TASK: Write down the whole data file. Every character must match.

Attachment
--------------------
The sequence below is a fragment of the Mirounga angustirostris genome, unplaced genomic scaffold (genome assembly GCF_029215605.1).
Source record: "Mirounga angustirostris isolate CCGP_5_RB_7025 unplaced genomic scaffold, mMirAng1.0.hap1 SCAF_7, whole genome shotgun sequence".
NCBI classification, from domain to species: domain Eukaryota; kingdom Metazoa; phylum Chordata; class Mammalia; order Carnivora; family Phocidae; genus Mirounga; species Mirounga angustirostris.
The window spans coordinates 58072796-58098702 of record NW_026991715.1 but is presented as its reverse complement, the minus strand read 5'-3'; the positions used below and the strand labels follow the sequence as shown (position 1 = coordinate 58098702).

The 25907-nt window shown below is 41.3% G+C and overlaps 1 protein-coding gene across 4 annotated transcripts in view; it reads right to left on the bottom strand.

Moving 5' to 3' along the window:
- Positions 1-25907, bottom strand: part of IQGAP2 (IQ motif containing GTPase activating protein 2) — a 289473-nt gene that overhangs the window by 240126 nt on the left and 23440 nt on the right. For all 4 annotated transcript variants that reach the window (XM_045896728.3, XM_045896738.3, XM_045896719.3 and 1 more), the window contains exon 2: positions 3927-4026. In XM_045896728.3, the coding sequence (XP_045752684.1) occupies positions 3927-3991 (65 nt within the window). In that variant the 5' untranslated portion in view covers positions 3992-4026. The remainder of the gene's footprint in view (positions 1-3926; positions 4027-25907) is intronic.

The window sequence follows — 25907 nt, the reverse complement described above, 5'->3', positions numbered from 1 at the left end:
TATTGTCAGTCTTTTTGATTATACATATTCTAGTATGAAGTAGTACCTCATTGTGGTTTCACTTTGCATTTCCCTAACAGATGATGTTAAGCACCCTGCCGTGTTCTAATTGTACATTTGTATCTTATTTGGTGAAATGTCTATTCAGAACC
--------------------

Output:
The sequence below is a fragment of the Mirounga angustirostris genome, unplaced genomic scaffold (genome assembly GCF_029215605.1).
Source record: "Mirounga angustirostris isolate CCGP_5_RB_7025 unplaced genomic scaffold, mMirAng1.0.hap1 SCAF_7, whole genome shotgun sequence".
NCBI classification, from domain to species: domain Eukaryota; kingdom Metazoa; phylum Chordata; class Mammalia; order Carnivora; family Phocidae; genus Mirounga; species Mirounga angustirostris.
The window spans coordinates 58072796-58098702 of record NW_026991715.1 but is presented as its reverse complement, the minus strand read 5'-3'; the positions used below and the strand labels follow the sequence as shown (position 1 = coordinate 58098702).

The 25907-nt window shown below is 41.3% G+C and overlaps 1 protein-coding gene across 4 annotated transcripts in view; it reads right to left on the bottom strand.

Moving 5' to 3' along the window:
- Positions 1-25907, bottom strand: part of IQGAP2 (IQ motif containing GTPase activating protein 2) — a 289473-nt gene that overhangs the window by 240126 nt on the left and 23440 nt on the right. For all 4 annotated transcript variants that reach the window (XM_045896728.3, XM_045896738.3, XM_045896719.3 and 1 more), the window contains exon 2: positions 3927-4026. In XM_045896728.3, the coding sequence (XP_045752684.1) occupies positions 3927-3991 (65 nt within the window). In that variant the 5' untranslated portion in view covers positions 3992-4026. The remainder of the gene's footprint in view (positions 1-3926; positions 4027-25907) is intronic.

The window sequence follows — 25907 nt, the reverse complement described above, 5'->3', positions numbered from 1 at the left end:
TATTGTCAGTCTTTTTGATTATACATATTCTAGTATGAAGTAGTACCTCATTGTGGTTTCACTTTGCATTTCCCTAACAGATGATGTTAAGCACCCTGCCGTGTTCTAATTGTACATTTGTATCTTATTTGGTGAAATGTCTATTCAGAACC